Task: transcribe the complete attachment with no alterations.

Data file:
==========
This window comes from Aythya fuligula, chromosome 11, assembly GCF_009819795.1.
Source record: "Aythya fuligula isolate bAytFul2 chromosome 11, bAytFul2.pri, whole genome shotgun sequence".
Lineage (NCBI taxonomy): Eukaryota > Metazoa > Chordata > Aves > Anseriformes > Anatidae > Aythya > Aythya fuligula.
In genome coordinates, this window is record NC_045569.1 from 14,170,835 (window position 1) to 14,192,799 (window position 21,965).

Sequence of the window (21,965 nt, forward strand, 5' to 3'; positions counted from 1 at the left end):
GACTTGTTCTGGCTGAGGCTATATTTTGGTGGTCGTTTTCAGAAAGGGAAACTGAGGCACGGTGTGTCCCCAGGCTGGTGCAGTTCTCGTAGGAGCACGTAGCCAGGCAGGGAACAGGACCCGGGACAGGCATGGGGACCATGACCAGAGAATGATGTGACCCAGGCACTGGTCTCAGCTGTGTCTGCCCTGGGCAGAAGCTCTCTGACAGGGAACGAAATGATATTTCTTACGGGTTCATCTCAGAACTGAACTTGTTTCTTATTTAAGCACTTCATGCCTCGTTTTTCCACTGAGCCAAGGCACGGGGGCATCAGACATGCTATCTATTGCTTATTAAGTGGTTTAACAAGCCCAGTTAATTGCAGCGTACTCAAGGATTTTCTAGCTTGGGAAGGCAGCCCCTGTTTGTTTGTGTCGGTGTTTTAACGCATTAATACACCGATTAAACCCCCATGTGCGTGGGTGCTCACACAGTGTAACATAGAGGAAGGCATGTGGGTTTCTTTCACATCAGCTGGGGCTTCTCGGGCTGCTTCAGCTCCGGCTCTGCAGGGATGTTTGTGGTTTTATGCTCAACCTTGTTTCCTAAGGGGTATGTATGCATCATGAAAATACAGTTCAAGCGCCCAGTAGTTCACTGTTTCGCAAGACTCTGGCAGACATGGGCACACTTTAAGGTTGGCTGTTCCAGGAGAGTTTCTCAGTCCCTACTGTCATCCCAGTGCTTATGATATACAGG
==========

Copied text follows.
This window comes from Aythya fuligula, chromosome 11, assembly GCF_009819795.1.
Source record: "Aythya fuligula isolate bAytFul2 chromosome 11, bAytFul2.pri, whole genome shotgun sequence".
Lineage (NCBI taxonomy): Eukaryota > Metazoa > Chordata > Aves > Anseriformes > Anatidae > Aythya > Aythya fuligula.
In genome coordinates, this window is record NC_045569.1 from 14,170,835 (window position 1) to 14,192,799 (window position 21,965).

Sequence of the window (21,965 nt, forward strand, 5' to 3'; positions counted from 1 at the left end):
GACTTGTTCTGGCTGAGGCTATATTTTGGTGGTCGTTTTCAGAAAGGGAAACTGAGGCACGGTGTGTCCCCAGGCTGGTGCAGTTCTCGTAGGAGCACGTAGCCAGGCAGGGAACAGGACCCGGGACAGGCATGGGGACCATGACCAGAGAATGATGTGACCCAGGCACTGGTCTCAGCTGTGTCTGCCCTGGGCAGAAGCTCTCTGACAGGGAACGAAATGATATTTCTTACGGGTTCATCTCAGAACTGAACTTGTTTCTTATTTAAGCACTTCATGCCTCGTTTTTCCACTGAGCCAAGGCACGGGGGCATCAGACATGCTATCTATTGCTTATTAAGTGGTTTAACAAGCCCAGTTAATTGCAGCGTACTCAAGGATTTTCTAGCTTGGGAAGGCAGCCCCTGTTTGTTTGTGTCGGTGTTTTAACGCATTAATACACCGATTAAACCCCCATGTGCGTGGGTGCTCACACAGTGTAACATAGAGGAAGGCATGTGGGTTTCTTTCACATCAGCTGGGGCTTCTCGGGCTGCTTCAGCTCCGGCTCTGCAGGGATGTTTGTGGTTTTATGCTCAACCTTGTTTCCTAAGGGGTATGTATGCATCATGAAAATACAGTTCAAGCGCCCAGTAGTTCACTGTTTCGCAAGACTCTGGCAGACATGGGCACACTTTAAGGTTGGCTGTTCCAGGAGAGTTTCTCAGTCCCTACTGTCATCCCAGTGCTTATGATATACAGG